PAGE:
How can a former President of Senate refrain to share his thoughts at a period such as the 57th independence anniversary celebration of Nigeria? 57, he said, is not a landmark. Trying to retain the lead as bait to make him talk, The Guardian noted that now, three years to the age of full adulthood, was the best moment to x-ray Nigeria’s journey so far and prepare the country against making adolescent mistakes in adulthood.

Exposing the charm and grace that helped him hold together the Senate for eight years, the Senator managed a smile, saying: “Mouthing restructuring has become the easiest way to attract media attention.”

Not even the allusion to his massive acreage of maize farm lying between Uthonkom and Otobi, could draw Senator Mark out to talk. But it was at that point that it became clear the Brigadier General in Mark has placed a big burden on the shoulders of Senator David Mark.

Listening to the retired soldier gently excusing himself from an elaborate media interview, one could not fail to understand the dilemma he faces. As a military man, fielding questions from journalists on the plaintive issue of restructuring would without doubt, put him on the spot to take shots reserved for the military.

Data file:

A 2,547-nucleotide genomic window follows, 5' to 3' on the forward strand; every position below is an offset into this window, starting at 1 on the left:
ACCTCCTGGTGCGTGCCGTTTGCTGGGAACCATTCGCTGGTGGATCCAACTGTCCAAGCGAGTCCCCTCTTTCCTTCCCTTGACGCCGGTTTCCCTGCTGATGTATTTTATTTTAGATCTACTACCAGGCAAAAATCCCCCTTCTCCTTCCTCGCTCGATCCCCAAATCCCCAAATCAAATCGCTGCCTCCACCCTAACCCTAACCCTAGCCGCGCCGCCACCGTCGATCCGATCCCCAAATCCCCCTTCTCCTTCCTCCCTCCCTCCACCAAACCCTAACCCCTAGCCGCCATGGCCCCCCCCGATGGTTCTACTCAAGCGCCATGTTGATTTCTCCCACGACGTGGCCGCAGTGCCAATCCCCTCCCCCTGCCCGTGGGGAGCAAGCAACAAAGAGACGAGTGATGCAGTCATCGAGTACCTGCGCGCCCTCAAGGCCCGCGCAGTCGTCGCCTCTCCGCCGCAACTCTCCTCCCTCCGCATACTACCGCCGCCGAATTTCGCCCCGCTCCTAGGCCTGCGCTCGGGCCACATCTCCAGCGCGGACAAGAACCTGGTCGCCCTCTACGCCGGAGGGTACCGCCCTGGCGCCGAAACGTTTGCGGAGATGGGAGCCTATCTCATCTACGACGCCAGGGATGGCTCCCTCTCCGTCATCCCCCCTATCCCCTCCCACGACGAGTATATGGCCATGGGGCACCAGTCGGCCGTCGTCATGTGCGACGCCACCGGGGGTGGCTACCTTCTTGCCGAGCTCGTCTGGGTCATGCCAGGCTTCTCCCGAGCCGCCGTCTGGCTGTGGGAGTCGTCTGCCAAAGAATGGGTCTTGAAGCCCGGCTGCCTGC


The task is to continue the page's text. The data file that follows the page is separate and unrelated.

This is because a comprehensive evaluation of arguments for restructuring gives the impression that the military pushed the country out of the path of purposeful leadership and subjected it to plundering as a cow fit alone for milking.

What is more, the call for a return to the post independence constitution of 1963 is also an indictment of the Nigeria Army, which subdued and subjected the country to a unitary system of government. Or, still the unconscionable serial creation of multiplicity of states without regard to viability or sustainability. Those are indeed weighty puzzles too hard for a retired Brigadier General to hazard answers.

Then again, having just left office as President of Senate, Mark may have chosen to remain in the background so as not to fluster a few feathers and hence be seen as making haste to hug the headlines. But here the emeritus President of Senate offered some glimpses saying that most of the suggestions for restructuring could only be attained through constitutional amendment.